Again, where have all the iDEN subscribers gone?

Again, where have all the iDEN subscribers gone?
It was about this time last year that I was asking where have all the iDEN customers gone at Sprint Nextel? The question is still applicable today. Nextel push-to-talk customers--once the most loyal and highest revenue-generating subscribers in the industry--continue to defect at an alarming rate. According to Walter Piecyk at Pali Research, Sprint now has fewer iDEN customers on its network than in 2003, and the firm believes the customer base is likely to drop to less than 10 million. It says a lot when a Nextel customer rather switch from instantaneous PTT conversations to a regular mobile phone.

So I find it perplexing that Sprint reportedly wouldn't even discuss a $5-billion investment from SK Telecom and PE firm Providence Equity Partners that included installing Sprint's former chairman Tim Donahue as CEO of the company. Doesn't the company owe it to investors to investigate any proposed turnaround strategy that appears as legitimate as this?

Donahue was the president and CEO of Nextel prior to the 2005 merger and has experience with new technology and managing its expectations. And he certainly can turn around the lagging iDEN business. In the 1990s, Nextel's iDEN service was a new concept as was the PTT business model, but Donahue and his team sold blue-collar professionals on the idea. As a result, Nextel experienced record setting financial results under Donahue's leadership, with nine straight quarters of positive net income. Under his watch, Nextel had an eye on the future, testing high-speed data technology and even considering a flip to CDMA.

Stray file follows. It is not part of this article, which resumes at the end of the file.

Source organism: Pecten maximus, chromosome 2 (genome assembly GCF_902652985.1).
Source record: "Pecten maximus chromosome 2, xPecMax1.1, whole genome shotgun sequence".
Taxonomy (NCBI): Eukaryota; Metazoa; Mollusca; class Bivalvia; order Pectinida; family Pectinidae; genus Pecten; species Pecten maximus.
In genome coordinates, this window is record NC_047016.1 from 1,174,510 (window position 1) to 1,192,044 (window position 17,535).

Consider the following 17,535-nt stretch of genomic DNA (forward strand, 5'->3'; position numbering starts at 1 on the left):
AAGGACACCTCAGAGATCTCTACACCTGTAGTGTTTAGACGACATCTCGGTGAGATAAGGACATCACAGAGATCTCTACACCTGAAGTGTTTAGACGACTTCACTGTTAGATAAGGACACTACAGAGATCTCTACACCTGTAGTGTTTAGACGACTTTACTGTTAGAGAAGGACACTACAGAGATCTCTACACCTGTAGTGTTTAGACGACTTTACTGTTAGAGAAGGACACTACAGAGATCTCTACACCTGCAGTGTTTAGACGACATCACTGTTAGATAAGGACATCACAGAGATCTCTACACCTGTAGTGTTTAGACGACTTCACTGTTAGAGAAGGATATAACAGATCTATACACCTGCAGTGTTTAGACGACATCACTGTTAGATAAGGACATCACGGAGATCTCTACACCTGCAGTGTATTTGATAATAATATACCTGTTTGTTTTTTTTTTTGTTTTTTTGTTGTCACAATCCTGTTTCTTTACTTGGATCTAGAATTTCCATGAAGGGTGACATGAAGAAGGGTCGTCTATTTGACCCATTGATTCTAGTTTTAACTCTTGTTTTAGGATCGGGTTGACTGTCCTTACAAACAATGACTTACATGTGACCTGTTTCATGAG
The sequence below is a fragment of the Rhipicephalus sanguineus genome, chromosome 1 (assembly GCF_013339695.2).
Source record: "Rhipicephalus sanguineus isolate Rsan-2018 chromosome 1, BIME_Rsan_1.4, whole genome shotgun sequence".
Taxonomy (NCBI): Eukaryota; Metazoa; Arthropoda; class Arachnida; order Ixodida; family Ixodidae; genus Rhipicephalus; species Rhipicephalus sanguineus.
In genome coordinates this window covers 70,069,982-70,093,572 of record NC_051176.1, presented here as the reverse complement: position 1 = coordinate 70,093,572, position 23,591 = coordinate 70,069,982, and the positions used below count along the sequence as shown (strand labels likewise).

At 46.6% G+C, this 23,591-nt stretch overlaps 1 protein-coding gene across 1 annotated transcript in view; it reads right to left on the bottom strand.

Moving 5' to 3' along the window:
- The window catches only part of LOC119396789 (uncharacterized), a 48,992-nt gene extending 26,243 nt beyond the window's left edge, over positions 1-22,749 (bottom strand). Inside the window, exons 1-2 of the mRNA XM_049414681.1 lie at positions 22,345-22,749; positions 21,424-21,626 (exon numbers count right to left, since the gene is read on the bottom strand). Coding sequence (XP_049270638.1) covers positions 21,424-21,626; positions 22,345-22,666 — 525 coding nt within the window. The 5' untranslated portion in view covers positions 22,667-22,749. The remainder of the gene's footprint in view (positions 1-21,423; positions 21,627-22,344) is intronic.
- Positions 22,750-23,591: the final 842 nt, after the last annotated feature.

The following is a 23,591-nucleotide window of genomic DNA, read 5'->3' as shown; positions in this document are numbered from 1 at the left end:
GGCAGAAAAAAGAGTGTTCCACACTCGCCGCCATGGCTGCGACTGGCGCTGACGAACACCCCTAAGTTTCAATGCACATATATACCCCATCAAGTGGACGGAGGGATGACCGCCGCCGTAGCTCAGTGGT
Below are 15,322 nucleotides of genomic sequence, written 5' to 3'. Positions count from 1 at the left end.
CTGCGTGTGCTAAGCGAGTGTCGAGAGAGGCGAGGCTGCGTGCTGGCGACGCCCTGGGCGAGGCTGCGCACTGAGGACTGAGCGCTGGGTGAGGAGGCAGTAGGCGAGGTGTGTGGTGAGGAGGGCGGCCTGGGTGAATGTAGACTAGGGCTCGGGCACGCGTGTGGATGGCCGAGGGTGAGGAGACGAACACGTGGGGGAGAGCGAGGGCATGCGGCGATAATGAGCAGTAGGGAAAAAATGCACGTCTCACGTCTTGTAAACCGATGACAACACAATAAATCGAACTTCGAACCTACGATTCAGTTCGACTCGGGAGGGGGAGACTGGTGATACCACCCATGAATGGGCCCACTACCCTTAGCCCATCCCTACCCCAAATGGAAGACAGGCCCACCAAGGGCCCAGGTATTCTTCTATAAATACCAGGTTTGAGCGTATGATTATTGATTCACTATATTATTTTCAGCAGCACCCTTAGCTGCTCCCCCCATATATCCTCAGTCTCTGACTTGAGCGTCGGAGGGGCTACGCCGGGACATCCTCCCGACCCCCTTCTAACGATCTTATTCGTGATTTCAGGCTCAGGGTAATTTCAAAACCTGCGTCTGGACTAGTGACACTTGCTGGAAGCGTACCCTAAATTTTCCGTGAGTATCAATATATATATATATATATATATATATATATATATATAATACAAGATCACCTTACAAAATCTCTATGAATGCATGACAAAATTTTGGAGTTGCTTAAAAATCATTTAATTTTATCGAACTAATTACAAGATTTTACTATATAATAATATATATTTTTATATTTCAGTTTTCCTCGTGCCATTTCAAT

Then came the merger with Sprint in 2005. The integration has gone terribly wrong, and some blame Donahue. However, it was Sprint management who ran the business into the ground, while heavily pushing consumer CDMA services and touting the coming benefits of WiMAX. Now Sprint is CEO-less, and things are deteriorating even faster, Piecyk believes. You wouldn't even know that Sprint has a PTT business today.

How long will Sprint take to find a CEO willing to make the hard decisions to turn the company around even though a perfectly fine candidate has jumped into its lap? -Lynnette

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